But unless the distance from the mass is great enough to treat it as a single point mass, then well below even 6 digits of precision, the actual force of gravity at a given location cannot be treated as simply GM/r^2 . So a more precise value of G, M, or even GM, will not, by themselves, give a more accurate answer. Planets and other "spherical" celestial bodies are not perfectly spherical, and have topography, and an internal mass distribution that is not radially symmetric. Depending on the location and reference frame, you also have to consider centrifugal acceleration.

Because of the equatorial bulge and centrifugal acceleration, the effective force felt on Earth's surface is on average 1% lower at Earth's equator than at the poles. The non-uniform gravity field of Earth, and even more so the Moon, must be considered for spacecraft and artificial satellites orbiting these bodies.


OlympusMons94 t1_isyssqt wrote

Asteroids are not a concern. Real asteroids are not like the movies or the classic game. They are spread far apart. Even in the main belt between Mars and Jupiter they average ~1,000,000 km apart. There are a lot of them, so by happenstance you could pass relatively close to one, as New Horizons flew by an asteroid at a distance of over 100,000 km on its way to Jupiter and Pluto. (Or you could expend a potentially significant amount of fuel to deliberately fly by one at a closer but still-safe distance, as Galileo flew within 2,400 km of 243 Ida on its way to Jupiter.)

Micrometeroids are somewhat more of a concern, but mainly in low orbit around a massive object like Earth or Neptune, much less in deep space. (Neptune has faint dusty orbital rings.) For that, something like a Whipple shield would greatly reduce the risk and damage from micrometeoroids and other debris up to ~1 cm in size. (Earth has both natural and artificial debris orbiting it, so shielding is especially important for the ISS, which is spending decades in low Earth orbit.)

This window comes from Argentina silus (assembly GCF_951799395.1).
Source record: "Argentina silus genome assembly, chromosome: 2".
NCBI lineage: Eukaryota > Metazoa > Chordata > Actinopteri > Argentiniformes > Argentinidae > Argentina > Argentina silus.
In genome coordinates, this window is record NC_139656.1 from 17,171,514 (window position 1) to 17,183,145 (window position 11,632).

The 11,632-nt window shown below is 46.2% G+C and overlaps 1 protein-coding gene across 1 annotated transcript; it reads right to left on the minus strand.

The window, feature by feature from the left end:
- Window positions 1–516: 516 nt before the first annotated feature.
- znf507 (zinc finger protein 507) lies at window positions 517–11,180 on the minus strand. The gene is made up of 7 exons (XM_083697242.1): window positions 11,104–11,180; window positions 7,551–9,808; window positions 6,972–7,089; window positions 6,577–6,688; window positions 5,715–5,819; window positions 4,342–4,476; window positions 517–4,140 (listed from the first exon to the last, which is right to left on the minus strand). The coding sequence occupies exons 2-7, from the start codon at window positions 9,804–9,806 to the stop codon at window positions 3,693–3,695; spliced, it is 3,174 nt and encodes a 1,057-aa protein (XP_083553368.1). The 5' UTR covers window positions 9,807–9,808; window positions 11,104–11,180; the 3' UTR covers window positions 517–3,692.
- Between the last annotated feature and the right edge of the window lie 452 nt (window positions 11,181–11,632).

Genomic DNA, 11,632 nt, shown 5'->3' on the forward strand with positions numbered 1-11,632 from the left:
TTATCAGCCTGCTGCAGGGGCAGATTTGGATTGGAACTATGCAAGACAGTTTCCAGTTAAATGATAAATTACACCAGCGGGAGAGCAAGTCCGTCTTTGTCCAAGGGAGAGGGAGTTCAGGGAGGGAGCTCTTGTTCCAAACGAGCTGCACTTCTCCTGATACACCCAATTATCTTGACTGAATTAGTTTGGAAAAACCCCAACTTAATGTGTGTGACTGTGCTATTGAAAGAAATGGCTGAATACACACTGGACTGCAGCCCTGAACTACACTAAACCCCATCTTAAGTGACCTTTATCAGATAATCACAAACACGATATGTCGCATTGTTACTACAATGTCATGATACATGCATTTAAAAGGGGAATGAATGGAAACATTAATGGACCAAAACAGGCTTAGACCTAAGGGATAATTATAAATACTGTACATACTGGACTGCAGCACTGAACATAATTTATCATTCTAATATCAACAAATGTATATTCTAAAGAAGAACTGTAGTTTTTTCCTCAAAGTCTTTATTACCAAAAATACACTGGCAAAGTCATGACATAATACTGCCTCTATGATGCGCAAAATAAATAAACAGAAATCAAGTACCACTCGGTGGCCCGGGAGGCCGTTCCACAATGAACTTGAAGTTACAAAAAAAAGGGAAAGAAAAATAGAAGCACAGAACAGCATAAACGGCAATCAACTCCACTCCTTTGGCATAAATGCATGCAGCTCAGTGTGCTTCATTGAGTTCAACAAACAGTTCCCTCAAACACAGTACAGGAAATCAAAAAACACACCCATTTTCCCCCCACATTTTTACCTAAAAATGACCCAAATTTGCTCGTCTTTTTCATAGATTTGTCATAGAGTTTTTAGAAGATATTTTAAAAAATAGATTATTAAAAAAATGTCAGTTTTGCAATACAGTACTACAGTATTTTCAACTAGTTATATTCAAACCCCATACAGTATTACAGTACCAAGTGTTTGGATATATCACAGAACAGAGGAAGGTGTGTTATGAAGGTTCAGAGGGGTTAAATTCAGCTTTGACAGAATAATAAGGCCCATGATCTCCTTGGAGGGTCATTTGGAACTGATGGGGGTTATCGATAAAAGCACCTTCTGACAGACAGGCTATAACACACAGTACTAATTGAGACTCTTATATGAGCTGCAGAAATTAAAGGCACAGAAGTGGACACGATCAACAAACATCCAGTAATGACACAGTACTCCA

OlympusMons94 t1_is2lu3h wrote

If you just went to a place where the free fall acceleration was 9.75 m/s^(2), you wouldn't notice any difference unless you measured it. The average American would weigh about 1 lb or 0.5 kg-weight less than they usually do. Just due to eating and other bodily processes, your weight varies by more than that over the course of a day.

There is nothing special about the *exact* value of 9.8 m/s^(2) (or the standard gravitational acceleration of 9.80665 m/s^(2)) other than that it is a standard chosen for convenient reasons. It is just the approximate average free fall acceleration on Earth's surface. The actual value varies over the surface of Earth because it is not a perfect sphere. Not only are there an equatorial bulge and flattened poles, but there is topography like mountains. The acceleration due to gravity decreases with the square of distance from the center of mass, so it is higher at the poles and lower at the equator, and lowest (on the surface) at mountaintops near the equator. Centrifugal acceleration from Earth's rotation also acts to reduce the effective or net acceleration. Centrifugal acceleration is zero at the poles and highest at the equator. Altogether, the average acceleration the equator is about 1% lower than at the poles. The lowest acceleration on Earth's surface is about 9.76 m/s^(2), at the summit of Mt. Chimborazzo in Ecuador.

Now, if something happened to the physical constants of the universe or even just the properties of Earth so that the average acceleration became 9.75 m/s2, that could be significant--quite possibly an "everybody dies" scenario.